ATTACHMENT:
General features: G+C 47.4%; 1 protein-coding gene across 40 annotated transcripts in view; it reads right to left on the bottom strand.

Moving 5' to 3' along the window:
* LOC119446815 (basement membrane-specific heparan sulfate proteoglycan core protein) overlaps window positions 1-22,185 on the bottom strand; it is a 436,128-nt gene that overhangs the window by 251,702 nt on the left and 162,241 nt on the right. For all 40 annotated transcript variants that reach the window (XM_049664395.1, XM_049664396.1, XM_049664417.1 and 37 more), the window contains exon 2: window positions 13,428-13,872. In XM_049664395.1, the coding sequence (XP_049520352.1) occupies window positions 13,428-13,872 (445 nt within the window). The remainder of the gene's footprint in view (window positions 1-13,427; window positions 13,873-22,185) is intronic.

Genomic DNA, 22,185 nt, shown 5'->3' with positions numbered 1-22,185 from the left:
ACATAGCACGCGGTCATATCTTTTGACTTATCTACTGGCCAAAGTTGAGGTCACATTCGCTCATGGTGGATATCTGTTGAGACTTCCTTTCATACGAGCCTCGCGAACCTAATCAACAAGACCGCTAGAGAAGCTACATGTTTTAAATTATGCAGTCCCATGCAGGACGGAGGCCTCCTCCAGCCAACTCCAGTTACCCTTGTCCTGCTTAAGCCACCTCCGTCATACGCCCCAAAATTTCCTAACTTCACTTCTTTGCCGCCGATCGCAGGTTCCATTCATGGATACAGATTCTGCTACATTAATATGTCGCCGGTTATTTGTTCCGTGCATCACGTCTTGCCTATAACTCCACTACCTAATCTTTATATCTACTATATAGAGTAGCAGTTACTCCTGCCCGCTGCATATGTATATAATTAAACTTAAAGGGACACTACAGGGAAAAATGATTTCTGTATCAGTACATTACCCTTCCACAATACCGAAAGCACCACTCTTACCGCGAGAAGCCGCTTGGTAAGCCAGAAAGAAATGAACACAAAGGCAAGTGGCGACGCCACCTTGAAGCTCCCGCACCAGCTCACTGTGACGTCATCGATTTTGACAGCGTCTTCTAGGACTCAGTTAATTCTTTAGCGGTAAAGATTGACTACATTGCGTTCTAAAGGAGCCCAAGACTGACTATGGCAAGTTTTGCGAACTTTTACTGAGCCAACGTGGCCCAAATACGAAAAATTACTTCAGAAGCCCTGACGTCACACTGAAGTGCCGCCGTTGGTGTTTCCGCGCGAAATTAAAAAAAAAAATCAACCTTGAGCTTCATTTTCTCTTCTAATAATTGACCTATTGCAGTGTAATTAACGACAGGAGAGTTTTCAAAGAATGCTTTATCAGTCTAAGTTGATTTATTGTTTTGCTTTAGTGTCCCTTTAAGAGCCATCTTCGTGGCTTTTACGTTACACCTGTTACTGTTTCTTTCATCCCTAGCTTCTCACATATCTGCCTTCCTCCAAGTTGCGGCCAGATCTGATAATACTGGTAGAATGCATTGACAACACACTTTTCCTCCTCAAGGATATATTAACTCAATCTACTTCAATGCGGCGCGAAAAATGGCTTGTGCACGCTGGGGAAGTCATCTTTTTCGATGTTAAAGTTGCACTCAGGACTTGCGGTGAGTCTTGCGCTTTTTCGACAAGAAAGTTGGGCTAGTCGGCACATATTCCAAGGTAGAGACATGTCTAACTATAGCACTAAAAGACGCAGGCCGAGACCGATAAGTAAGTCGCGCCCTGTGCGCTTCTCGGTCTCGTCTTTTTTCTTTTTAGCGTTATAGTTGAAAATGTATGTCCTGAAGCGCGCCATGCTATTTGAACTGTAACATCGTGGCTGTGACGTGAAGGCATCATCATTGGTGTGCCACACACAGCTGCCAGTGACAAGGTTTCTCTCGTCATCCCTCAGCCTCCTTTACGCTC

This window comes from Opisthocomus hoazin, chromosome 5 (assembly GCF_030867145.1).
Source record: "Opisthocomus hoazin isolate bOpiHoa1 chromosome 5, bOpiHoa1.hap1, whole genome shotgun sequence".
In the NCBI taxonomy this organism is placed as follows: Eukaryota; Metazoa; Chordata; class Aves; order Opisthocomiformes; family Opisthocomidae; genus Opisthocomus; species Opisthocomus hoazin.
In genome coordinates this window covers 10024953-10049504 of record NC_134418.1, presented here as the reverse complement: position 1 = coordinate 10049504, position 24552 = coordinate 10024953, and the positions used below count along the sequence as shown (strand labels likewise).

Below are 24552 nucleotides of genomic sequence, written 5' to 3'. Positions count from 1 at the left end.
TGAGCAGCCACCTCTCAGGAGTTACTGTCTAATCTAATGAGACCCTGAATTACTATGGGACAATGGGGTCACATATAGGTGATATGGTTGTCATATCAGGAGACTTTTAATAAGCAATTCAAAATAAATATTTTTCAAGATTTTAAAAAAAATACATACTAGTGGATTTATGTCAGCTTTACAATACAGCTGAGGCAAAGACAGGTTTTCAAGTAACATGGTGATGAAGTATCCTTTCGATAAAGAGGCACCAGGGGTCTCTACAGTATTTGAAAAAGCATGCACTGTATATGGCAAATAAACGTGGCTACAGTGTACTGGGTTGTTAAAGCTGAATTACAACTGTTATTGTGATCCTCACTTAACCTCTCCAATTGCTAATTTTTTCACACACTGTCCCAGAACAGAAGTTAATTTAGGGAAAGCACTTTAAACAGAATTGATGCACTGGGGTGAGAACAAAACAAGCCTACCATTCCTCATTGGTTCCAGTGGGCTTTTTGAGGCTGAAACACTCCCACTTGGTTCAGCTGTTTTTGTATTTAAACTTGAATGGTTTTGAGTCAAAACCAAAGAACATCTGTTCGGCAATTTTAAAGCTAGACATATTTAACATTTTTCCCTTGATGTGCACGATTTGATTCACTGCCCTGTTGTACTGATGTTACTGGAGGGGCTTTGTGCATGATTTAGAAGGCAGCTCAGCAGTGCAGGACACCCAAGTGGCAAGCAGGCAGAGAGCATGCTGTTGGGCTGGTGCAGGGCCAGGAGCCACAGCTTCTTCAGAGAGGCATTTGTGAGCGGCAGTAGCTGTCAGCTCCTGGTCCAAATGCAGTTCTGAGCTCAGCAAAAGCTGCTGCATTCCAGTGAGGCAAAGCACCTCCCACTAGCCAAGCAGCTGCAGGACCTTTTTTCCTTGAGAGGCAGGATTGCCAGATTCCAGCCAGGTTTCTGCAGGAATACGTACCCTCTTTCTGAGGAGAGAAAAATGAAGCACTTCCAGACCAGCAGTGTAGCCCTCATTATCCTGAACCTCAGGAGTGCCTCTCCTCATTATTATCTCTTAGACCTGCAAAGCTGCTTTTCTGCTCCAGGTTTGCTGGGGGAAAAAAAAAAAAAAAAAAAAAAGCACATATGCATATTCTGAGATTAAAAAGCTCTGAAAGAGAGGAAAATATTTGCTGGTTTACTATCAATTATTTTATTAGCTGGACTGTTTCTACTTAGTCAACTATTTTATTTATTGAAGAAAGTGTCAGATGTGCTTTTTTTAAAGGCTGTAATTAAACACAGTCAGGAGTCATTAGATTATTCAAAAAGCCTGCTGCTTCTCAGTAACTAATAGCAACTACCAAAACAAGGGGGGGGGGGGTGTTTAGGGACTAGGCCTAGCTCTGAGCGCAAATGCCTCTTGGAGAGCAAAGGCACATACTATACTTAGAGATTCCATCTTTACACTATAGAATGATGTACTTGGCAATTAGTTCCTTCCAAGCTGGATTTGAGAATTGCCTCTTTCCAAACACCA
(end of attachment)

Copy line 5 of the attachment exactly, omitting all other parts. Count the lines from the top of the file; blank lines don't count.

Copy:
ACATAGCACGCGGTCATATCTTTTGACTTATCTACTGGCCAAAGTTGAGGTCACATTCGCTCATGGTGGATATCTGTTGAGACTTCCTTTCATACGAGCCTCGCGAACCTAATCAACAAGACCGCTAGAGAAGCTACATGTTTTAAATTATGCAGTCCCATGCAGGACGGAGGCCTCCTCCAGCCAACTCCAGTTACCCTTGTCCTGCTTAAGCCACCTCCGTCATACGCCCCAAAATTTCCTAACTTCACTTCTTTGCCGCCGATCGCAGGTTCCATTCATGGATACAGATTCTGCTACATTAATATGTCGCCGGTTATTTGTTCCGTGCATCACGTCTTGCCTATAACTCCACTACCTAATCTTTATATCTACTATATAGAGTAGCAGTTACTCCTGCCCGCTGCATATGTATATAATTAAACTTAAAGGGACACTACAGGGAAAAATGATTTCTGTATCAGTACATTACCCTTCCACAATACCGAAAGCACCACTCTTACCGCGAGAAGCCGCTTGGTAAGCCAGAAAGAAATGAACACAAAGGCAAGTGGCGACGCCACCTTGAAGCTCCCGCACCAGCTCACTGTGACGTCATCGATTTTGACAGCGTCTTCTAGGACTCAGTTAATTCTTTAGCGGTAAAGATTGACTACATTGCGTTCTAAAGGAGCCCAAGACTGACTATGGCAAGTTTTGCGAACTTTTACTGAGCCAACGTGGCCCAAATACGAAAAATTACTTCAGAAGCCCTGACGTCACACTGAAGTGCCGCCGTTGGTGTTTCCGCGCGAAATTAAAAAAAAAAATCAACCTTGAGCTTCATTTTCTCTTCTAATAATTGACCTATTGCAGTGTAATTAACGACAGGAGAGTTTTCAAAGAATGCTTTATCAGTCTAAGTTGATTTATTGTTTTGCTTTAGTGTCCCTTTAAGAGCCATCTTCGTGGCTTTTACGTTACACCTGTTACTGTTTCTTTCATCCCTAGCTTCTCACATATCTGCCTTCCTCCAAGTTGCGGCCAGATCTGATAATACTGGTAGAATGCATTGACAACACACTTTTCCTCCTCAAGGATATATTAACTCAATCTACTTCAATGCGGCGCGAAAAATGGCTTGTGCACGCTGGGGAAGTCATCTTTTTCGATGTTAAAGTTGCACTCAGGACTTGCGGTGAGTCTTGCGCTTTTTCGACAAGAAAGTTGGGCTAGTCGGCACATATTCCAAGGTAGAGACATGTCTAACTATAGCACTAAAAGACGCAGGCCGAGACCGATAAGTAAGTCGCGCCCTGTGCGCTTCTCGGTCTCGTCTTTTTTCTTTTTAGCGTTATAGTTGAAAATGTATGTCCTGAAGCGCGCCATGCTATTTGAACTGTAACATCGTGGCTGTGACGTGAAGGCATCATCATTGGTGTGCCACACACAGCTGCCAGTGACAAGGTTTCTCTCGTCATCCCTCAGCCTCCTTTACGCTC